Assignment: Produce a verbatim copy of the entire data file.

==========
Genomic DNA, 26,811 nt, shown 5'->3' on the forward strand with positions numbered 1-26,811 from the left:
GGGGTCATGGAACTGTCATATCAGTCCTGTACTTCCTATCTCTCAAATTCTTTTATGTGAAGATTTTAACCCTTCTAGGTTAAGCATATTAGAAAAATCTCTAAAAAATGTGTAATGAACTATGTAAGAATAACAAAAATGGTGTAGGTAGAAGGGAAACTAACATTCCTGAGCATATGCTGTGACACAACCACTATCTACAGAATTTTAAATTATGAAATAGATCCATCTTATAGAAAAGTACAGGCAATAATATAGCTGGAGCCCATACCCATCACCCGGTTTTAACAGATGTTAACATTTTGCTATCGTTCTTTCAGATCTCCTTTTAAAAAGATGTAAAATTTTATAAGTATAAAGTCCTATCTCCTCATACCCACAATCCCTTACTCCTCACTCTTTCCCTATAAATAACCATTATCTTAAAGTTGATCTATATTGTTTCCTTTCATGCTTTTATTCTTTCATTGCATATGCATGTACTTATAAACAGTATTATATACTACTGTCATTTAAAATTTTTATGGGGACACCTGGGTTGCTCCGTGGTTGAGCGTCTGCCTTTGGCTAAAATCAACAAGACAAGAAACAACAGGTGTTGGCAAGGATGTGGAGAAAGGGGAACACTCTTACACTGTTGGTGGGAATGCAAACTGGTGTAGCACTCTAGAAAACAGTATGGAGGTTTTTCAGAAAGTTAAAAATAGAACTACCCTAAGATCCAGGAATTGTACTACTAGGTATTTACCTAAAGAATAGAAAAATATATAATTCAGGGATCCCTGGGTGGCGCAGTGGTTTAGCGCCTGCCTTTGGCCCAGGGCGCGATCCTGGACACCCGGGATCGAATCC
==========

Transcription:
Genomic DNA, 26,811 nt, shown 5'->3' on the forward strand with positions numbered 1-26,811 from the left:
GGGGTCATGGAACTGTCATATCAGTCCTGTACTTCCTATCTCTCAAATTCTTTTATGTGAAGATTTTAACCCTTCTAGGTTAAGCATATTAGAAAAATCTCTAAAAAATGTGTAATGAACTATGTAAGAATAACAAAAATGGTGTAGGTAGAAGGGAAACTAACATTCCTGAGCATATGCTGTGACACAACCACTATCTACAGAATTTTAAATTATGAAATAGATCCATCTTATAGAAAAGTACAGGCAATAATATAGCTGGAGCCCATACCCATCACCCGGTTTTAACAGATGTTAACATTTTGCTATCGTTCTTTCAGATCTCCTTTTAAAAAGATGTAAAATTTTATAAGTATAAAGTCCTATCTCCTCATACCCACAATCCCTTACTCCTCACTCTTTCCCTATAAATAACCATTATCTTAAAGTTGATCTATATTGTTTCCTTTCATGCTTTTATTCTTTCATTGCATATGCATGTACTTATAAACAGTATTATATACTACTGTCATTTAAAATTTTTATGGGGACACCTGGGTTGCTCCGTGGTTGAGCGTCTGCCTTTGGCTAAAATCAACAAGACAAGAAACAACAGGTGTTGGCAAGGATGTGGAGAAAGGGGAACACTCTTACACTGTTGGTGGGAATGCAAACTGGTGTAGCACTCTAGAAAACAGTATGGAGGTTTTTCAGAAAGTTAAAAATAGAACTACCCTAAGATCCAGGAATTGTACTACTAGGTATTTACCTAAAGAATAGAAAAATATATAATTCAGGGATCCCTGGGTGGCGCAGTGGTTTAGCGCCTGCCTTTGGCCCAGGGCGCGATCCTGGACACCCGGGATCGAATCC